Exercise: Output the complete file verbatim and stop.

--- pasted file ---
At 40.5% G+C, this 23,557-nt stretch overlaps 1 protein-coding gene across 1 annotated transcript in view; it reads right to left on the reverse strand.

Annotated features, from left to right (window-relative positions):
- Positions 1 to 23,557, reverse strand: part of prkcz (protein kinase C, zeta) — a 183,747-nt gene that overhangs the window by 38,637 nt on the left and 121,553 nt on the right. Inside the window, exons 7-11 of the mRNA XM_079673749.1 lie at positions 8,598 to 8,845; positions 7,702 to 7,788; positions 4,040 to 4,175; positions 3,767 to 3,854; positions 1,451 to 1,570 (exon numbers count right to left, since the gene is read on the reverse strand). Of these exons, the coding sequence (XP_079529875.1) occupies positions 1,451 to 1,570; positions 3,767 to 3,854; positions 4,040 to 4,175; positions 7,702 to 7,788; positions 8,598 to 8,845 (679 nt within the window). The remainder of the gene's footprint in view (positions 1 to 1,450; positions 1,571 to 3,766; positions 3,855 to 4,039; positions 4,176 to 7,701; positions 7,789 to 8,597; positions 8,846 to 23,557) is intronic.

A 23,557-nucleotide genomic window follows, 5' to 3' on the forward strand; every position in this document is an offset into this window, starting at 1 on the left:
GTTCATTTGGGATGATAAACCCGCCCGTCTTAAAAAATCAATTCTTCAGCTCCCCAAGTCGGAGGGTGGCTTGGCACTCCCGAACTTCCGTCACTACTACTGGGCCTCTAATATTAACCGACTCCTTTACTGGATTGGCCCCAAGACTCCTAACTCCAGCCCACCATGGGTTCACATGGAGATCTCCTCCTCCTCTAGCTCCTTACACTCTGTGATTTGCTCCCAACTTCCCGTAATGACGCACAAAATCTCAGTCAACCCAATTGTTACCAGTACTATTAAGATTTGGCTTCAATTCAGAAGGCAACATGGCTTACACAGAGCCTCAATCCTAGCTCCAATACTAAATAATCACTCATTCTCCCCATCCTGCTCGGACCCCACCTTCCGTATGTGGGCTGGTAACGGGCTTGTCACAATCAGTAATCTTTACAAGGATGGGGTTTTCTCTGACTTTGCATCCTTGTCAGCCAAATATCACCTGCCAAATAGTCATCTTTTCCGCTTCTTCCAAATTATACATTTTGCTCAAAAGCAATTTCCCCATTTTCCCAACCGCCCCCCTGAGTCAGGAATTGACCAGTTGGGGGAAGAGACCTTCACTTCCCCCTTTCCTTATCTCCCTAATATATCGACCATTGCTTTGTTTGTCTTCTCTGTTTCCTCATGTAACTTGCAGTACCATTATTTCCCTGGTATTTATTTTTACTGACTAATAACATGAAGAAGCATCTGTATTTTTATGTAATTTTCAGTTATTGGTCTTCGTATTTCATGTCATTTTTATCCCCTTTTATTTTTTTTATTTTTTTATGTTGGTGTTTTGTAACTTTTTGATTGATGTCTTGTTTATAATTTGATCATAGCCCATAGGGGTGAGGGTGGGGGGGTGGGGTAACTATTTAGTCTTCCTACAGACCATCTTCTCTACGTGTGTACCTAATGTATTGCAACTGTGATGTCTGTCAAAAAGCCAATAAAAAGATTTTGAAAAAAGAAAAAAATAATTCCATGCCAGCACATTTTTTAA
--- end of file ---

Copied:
At 40.5% G+C, this 23,557-nt stretch overlaps 1 protein-coding gene across 1 annotated transcript in view; it reads right to left on the reverse strand.

Annotated features, from left to right (window-relative positions):
- Positions 1 to 23,557, reverse strand: part of prkcz (protein kinase C, zeta) — a 183,747-nt gene that overhangs the window by 38,637 nt on the left and 121,553 nt on the right. Inside the window, exons 7-11 of the mRNA XM_079673749.1 lie at positions 8,598 to 8,845; positions 7,702 to 7,788; positions 4,040 to 4,175; positions 3,767 to 3,854; positions 1,451 to 1,570 (exon numbers count right to left, since the gene is read on the reverse strand). Of these exons, the coding sequence (XP_079529875.1) occupies positions 1,451 to 1,570; positions 3,767 to 3,854; positions 4,040 to 4,175; positions 7,702 to 7,788; positions 8,598 to 8,845 (679 nt within the window). The remainder of the gene's footprint in view (positions 1 to 1,450; positions 1,571 to 3,766; positions 3,855 to 4,039; positions 4,176 to 7,701; positions 7,789 to 8,597; positions 8,846 to 23,557) is intronic.

A 23,557-nucleotide genomic window follows, 5' to 3' on the forward strand; every position in this document is an offset into this window, starting at 1 on the left:
GTTCATTTGGGATGATAAACCCGCCCGTCTTAAAAAATCAATTCTTCAGCTCCCCAAGTCGGAGGGTGGCTTGGCACTCCCGAACTTCCGTCACTACTACTGGGCCTCTAATATTAACCGACTCCTTTACTGGATTGGCCCCAAGACTCCTAACTCCAGCCCACCATGGGTTCACATGGAGATCTCCTCCTCCTCTAGCTCCTTACACTCTGTGATTTGCTCCCAACTTCCCGTAATGACGCACAAAATCTCAGTCAACCCAATTGTTACCAGTACTATTAAGATTTGGCTTCAATTCAGAAGGCAACATGGCTTACACAGAGCCTCAATCCTAGCTCCAATACTAAATAATCACTCATTCTCCCCATCCTGCTCGGACCCCACCTTCCGTATGTGGGCTGGTAACGGGCTTGTCACAATCAGTAATCTTTACAAGGATGGGGTTTTCTCTGACTTTGCATCCTTGTCAGCCAAATATCACCTGCCAAATAGTCATCTTTTCCGCTTCTTCCAAATTATACATTTTGCTCAAAAGCAATTTCCCCATTTTCCCAACCGCCCCCCTGAGTCAGGAATTGACCAGTTGGGGGAAGAGACCTTCACTTCCCCCTTTCCTTATCTCCCTAATATATCGACCATTGCTTTGTTTGTCTTCTCTGTTTCCTCATGTAACTTGCAGTACCATTATTTCCCTGGTATTTATTTTTACTGACTAATAACATGAAGAAGCATCTGTATTTTTATGTAATTTTCAGTTATTGGTCTTCGTATTTCATGTCATTTTTATCCCCTTTTATTTTTTTTATTTTTTTATGTTGGTGTTTTGTAACTTTTTGATTGATGTCTTGTTTATAATTTGATCATAGCCCATAGGGGTGAGGGTGGGGGGGTGGGGTAACTATTTAGTCTTCCTACAGACCATCTTCTCTACGTGTGTACCTAATGTATTGCAACTGTGATGTCTGTCAAAAAGCCAATAAAAAGATTTTGAAAAAAGAAAAAAATAATTCCATGCCAGCACATTTTTTAA